February 25, 2014
Through the years of many nightly phone conversations with my mother I’ve heard some wild and crazy stories. She may not remember where she laid her keys last but she never forgets her stories of growing up.
My favorite is about the alligator named Clyde. After she moved back to the farm with her father she took a job as a bartender at the Holiday Inn. She’s always had the gift of gab – isn’t that a true Southern trait – storytelling! As she worked the bar telling stories she saved this one for whomever was the most bothersome.
My favorite story begins…”did I ever tell you about Clyde the alligator?” I vaguely remembered, but she began telling me the whole story. “When I worked at the Holiday Inn I told the men this story, especially the ones who tried to ask me out. I told them that I had a pet alligator named Clyde who lived in the pond on the farm – and how Clyde loved when men came to visit. There were many who really believed this tall tale! Whenever someone tried to ask me out and wanted to come to the farm, I’d say, “sure come on down, we’ll walk out to the pond and I’ll show you Clyde – then when you put your arms around me you’ll hear a big thump, and I’ll walk away saying, “another man gone!” That story of what Clyde did to my dates who dared come to the farm was my favorite; how I came up with that story I have no idea. Often in conversation as I served drinks the guys would ask, “how’s Clyde doing?” And if someone new walked in, they loved to egg me on into telling the tale – to see who would bite.”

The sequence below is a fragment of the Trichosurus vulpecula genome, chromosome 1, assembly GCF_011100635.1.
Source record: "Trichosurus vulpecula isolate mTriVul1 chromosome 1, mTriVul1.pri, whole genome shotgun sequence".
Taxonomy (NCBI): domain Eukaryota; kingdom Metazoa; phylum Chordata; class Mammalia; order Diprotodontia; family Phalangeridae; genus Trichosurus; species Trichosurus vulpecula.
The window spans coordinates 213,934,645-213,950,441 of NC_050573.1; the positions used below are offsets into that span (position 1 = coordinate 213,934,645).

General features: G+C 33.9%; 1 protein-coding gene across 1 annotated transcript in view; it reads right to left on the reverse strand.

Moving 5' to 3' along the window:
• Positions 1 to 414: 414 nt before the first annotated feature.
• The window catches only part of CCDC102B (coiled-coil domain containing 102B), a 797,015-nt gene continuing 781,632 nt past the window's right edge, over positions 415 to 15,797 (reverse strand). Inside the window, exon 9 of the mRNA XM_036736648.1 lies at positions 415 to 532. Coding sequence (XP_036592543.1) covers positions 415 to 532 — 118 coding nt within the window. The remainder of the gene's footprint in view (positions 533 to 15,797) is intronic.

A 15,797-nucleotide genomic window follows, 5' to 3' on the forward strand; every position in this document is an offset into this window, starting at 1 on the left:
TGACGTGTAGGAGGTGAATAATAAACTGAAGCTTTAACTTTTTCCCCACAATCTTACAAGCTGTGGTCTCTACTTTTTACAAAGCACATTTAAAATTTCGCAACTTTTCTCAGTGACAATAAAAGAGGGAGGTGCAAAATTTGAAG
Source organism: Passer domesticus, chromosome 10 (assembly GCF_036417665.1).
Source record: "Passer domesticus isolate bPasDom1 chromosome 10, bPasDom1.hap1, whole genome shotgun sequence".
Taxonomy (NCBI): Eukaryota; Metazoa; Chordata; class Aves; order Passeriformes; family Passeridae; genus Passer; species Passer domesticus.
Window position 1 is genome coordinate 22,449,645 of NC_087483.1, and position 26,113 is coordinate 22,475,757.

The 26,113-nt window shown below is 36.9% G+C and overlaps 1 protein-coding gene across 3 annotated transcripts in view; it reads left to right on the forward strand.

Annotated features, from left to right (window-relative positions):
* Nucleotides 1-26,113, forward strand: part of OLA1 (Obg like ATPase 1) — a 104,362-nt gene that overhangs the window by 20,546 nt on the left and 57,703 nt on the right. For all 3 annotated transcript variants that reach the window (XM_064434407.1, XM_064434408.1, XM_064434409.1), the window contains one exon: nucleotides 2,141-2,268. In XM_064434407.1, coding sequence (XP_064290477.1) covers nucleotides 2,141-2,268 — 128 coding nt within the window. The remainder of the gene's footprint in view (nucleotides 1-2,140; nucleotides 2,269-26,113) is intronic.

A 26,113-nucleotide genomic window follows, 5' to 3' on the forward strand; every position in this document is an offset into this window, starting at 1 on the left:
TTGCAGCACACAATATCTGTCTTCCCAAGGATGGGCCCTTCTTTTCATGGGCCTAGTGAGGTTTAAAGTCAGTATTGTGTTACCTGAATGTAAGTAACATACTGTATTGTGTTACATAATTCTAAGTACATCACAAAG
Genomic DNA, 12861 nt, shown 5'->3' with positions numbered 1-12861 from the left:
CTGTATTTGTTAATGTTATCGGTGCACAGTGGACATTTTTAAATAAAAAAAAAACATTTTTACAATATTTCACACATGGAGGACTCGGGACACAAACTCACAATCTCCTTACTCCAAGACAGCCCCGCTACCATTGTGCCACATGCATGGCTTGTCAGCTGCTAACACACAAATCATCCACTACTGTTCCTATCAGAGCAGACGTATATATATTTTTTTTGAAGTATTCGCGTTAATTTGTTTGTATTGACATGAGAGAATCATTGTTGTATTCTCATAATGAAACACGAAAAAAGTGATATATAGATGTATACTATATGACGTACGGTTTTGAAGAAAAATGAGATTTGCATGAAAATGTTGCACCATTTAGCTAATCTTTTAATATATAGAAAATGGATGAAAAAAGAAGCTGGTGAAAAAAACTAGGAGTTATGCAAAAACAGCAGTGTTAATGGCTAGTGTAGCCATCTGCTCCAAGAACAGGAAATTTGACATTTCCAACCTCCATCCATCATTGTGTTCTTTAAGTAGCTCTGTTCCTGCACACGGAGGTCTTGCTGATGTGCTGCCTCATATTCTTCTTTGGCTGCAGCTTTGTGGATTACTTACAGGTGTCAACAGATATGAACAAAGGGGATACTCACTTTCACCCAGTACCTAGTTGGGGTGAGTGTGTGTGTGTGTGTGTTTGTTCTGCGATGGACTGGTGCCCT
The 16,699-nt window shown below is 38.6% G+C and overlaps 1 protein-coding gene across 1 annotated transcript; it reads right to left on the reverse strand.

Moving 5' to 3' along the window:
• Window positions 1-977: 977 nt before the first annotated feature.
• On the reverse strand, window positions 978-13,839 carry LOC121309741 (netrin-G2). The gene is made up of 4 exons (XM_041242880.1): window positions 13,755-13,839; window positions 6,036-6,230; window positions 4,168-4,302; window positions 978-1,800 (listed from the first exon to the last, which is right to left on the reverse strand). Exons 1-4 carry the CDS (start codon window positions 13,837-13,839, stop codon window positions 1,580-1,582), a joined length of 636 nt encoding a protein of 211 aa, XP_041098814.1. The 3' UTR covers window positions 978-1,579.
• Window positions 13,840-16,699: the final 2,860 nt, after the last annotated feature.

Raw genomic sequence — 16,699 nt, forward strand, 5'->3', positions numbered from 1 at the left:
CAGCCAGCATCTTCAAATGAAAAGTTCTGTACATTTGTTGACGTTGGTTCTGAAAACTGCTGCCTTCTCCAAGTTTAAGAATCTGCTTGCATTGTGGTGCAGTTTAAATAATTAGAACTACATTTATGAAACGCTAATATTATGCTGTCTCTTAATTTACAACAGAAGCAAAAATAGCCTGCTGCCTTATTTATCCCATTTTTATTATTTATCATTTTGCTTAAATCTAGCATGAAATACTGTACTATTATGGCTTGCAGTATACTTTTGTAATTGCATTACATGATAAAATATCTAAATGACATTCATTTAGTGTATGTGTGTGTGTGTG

My mother had quite the story telling in her from a young girl as she went to school and convinced her teachers of this one. She told them that she was really adopted and how her father found her as a baby in a capsule in the woods on the back forty. If she told this tale today, the teachers would have the DCYS at their door. She really insisted that she was from another world – quite the imagination she had in dreaming up these stories.
Besides the story telling, she was quite inventive in amusing herself all alone on the farm. One of her activities involved creating a ring of circled bricks to hold her fighting ants – red against black. If your from the South, you know what red ants are. She’d place a bench across the area and lay overhead to watch them battle each other.
These stories are from a journal I write called Conversations with Mama.They are from my many scribbles on paper as we chat nightly. Reading back through her musings and family history stories never ceases to entertain me – they are treasures that might have been forgotten if I hadn’t took the time to write them down.